Who has not lived thru one of these as a customer? Libraries (some) are intent on writing policies, as soon as ONE event or customer steps off the beaten path. We love policies. I want to speak up, (really, sometimes I want to scream!) each time I see pages and pages of minute, complex, "overthought" narrative trying to predict every single possible scenario relating to the use or feared abuse of one of our resources. We do this with the best intentions too. We want to ensure fairness, prepare our staff for all possibilities, remain ready for all eventualities etc., etc., etc. Right now, trying to justify the creation of a MySpace account for MPOW... Well, this will require a policy right?

Really, then when we start trying to "empower" our front line staff, we end up writing layer after layer of exceptions, increasing complexity and good reasoning each time.

I do enough training to know what it can do to a new employee. Here the rule, here's how/when you should break it... Frankly I would rather spend my time making sock puppets.

Why not THROW AWAY the rule once it no longer serves a purpose, or if it never did.

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Tuesday, April 04, 2006


OK, I have a big mouth and I don't mind it if some people disagree with me. It makes my chiming in on the big Library2.0 "nomenclature" much easier. Since my days as a communication students, I have been a sucker for a good marketing line and it seems to go without saying that it's easier to sell it once you name it. But it shouldn't really matter whether it actually deserves it's own name, whether it's a movement or whether it is a shift or a big bang. As long as s#$% gets done, I really don't care...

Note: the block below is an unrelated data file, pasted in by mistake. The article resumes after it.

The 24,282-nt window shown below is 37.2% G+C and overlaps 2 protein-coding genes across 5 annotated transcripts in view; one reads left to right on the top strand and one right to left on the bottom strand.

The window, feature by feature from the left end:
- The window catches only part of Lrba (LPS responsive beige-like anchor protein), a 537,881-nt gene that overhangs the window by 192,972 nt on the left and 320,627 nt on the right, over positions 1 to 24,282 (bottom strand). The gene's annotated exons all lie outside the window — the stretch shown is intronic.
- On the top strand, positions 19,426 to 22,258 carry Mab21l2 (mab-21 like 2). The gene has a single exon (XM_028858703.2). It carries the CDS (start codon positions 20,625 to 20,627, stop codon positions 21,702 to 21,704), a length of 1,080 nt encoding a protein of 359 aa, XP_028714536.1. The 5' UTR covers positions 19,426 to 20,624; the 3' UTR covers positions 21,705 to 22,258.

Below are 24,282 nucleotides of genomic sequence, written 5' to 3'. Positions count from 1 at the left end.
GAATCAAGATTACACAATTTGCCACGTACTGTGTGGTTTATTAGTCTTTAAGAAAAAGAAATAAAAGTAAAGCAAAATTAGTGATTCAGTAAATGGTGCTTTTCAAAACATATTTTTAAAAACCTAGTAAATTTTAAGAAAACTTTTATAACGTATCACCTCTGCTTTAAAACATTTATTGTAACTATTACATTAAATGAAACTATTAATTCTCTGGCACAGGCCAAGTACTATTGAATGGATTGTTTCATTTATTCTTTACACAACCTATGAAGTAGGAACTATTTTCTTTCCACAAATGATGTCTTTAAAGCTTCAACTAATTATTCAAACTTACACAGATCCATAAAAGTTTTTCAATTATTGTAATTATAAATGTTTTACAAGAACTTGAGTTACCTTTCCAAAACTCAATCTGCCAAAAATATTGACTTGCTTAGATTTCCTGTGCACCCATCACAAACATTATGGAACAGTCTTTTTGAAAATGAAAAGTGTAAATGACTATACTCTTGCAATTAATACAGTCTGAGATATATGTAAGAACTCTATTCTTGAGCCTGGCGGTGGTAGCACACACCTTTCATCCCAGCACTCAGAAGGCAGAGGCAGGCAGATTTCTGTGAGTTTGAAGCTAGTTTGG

I really think (and some have already heard me say it,) that there has been a significant change in the last few years in both the web and the library (and surprise! It's the same!!)

They have transformed from being places where people stopped in to get stuff, into places where people spend time to do stuff.

It's the actions that make the difference, not the words so much.


Monday, April 03, 2006


1st of all, I should reiterate that this is a personal blog. Although it mostly contains work related musings, it is not done in my official capacity. It is not sanctioned by MPOW. Yes, it's true, I am still somewhat a "closet blogger".

See, I am currently trying to get everyone at work to start a staff blog for internal communications. Think librarystuff.
I really thought it would be simpler. Here are a few things that surprised me:

Staff (many) stated their clear disappointment at the thought they would have to user their real names (I thought 1st name only so we know who you are right?). I have also had someone ask me: "so if someone posts something that I judge (her word) inappropriate, and I say so in a comment, will I get flamed for it?" I had to think for a second before reminding her that if she was going to disagree with someone, she had to be ready for others to disagree with her. Now, OK, I get it, I have no idea how difficult it can be for many to speak up since I have never had a problem myself shining a big spotlight on my face, even as I was inserting my big foot in my own mouth often times.